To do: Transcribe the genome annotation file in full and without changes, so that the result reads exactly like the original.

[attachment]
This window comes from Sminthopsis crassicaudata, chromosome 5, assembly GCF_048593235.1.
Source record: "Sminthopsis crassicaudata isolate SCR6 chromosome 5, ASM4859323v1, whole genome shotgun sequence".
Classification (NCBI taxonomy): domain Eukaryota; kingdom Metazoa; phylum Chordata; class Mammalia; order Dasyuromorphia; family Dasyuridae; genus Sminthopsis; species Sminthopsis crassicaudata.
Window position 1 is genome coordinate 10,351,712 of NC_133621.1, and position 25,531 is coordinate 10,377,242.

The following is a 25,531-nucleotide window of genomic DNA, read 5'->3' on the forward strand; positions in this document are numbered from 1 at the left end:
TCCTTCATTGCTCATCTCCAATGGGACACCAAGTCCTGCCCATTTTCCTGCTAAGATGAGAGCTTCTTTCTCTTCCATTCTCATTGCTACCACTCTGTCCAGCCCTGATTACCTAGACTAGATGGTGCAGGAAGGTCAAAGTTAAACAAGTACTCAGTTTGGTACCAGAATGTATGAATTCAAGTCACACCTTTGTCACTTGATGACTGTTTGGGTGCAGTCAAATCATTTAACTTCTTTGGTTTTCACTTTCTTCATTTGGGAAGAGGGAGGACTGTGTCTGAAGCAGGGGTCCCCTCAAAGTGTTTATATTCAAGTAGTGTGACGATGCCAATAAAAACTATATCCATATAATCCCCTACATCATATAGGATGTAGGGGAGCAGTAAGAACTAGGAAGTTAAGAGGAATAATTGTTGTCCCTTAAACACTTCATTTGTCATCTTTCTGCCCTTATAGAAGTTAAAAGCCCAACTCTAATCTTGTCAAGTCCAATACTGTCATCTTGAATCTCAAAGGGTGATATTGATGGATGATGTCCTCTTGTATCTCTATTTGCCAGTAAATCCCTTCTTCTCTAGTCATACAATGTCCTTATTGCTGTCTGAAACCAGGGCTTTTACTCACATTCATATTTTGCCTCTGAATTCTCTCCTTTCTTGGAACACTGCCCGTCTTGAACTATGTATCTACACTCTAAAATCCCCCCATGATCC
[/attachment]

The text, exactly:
This window comes from Sminthopsis crassicaudata, chromosome 5, assembly GCF_048593235.1.
Source record: "Sminthopsis crassicaudata isolate SCR6 chromosome 5, ASM4859323v1, whole genome shotgun sequence".
Classification (NCBI taxonomy): domain Eukaryota; kingdom Metazoa; phylum Chordata; class Mammalia; order Dasyuromorphia; family Dasyuridae; genus Sminthopsis; species Sminthopsis crassicaudata.
Window position 1 is genome coordinate 10,351,712 of NC_133621.1, and position 25,531 is coordinate 10,377,242.

The following is a 25,531-nucleotide window of genomic DNA, read 5'->3' on the forward strand; positions in this document are numbered from 1 at the left end:
TCCTTCATTGCTCATCTCCAATGGGACACCAAGTCCTGCCCATTTTCCTGCTAAGATGAGAGCTTCTTTCTCTTCCATTCTCATTGCTACCACTCTGTCCAGCCCTGATTACCTAGACTAGATGGTGCAGGAAGGTCAAAGTTAAACAAGTACTCAGTTTGGTACCAGAATGTATGAATTCAAGTCACACCTTTGTCACTTGATGACTGTTTGGGTGCAGTCAAATCATTTAACTTCTTTGGTTTTCACTTTCTTCATTTGGGAAGAGGGAGGACTGTGTCTGAAGCAGGGGTCCCCTCAAAGTGTTTATATTCAAGTAGTGTGACGATGCCAATAAAAACTATATCCATATAATCCCCTACATCATATAGGATGTAGGGGAGCAGTAAGAACTAGGAAGTTAAGAGGAATAATTGTTGTCCCTTAAACACTTCATTTGTCATCTTTCTGCCCTTATAGAAGTTAAAAGCCCAACTCTAATCTTGTCAAGTCCAATACTGTCATCTTGAATCTCAAAGGGTGATATTGATGGATGATGTCCTCTTGTATCTCTATTTGCCAGTAAATCCCTTCTTCTCTAGTCATACAATGTCCTTATTGCTGTCTGAAACCAGGGCTTTTACTCACATTCATATTTTGCCTCTGAATTCTCTCCTTTCTTGGAACACTGCCCGTCTTGAACTATGTATCTACACTCTAAAATCCCCCCATGATCC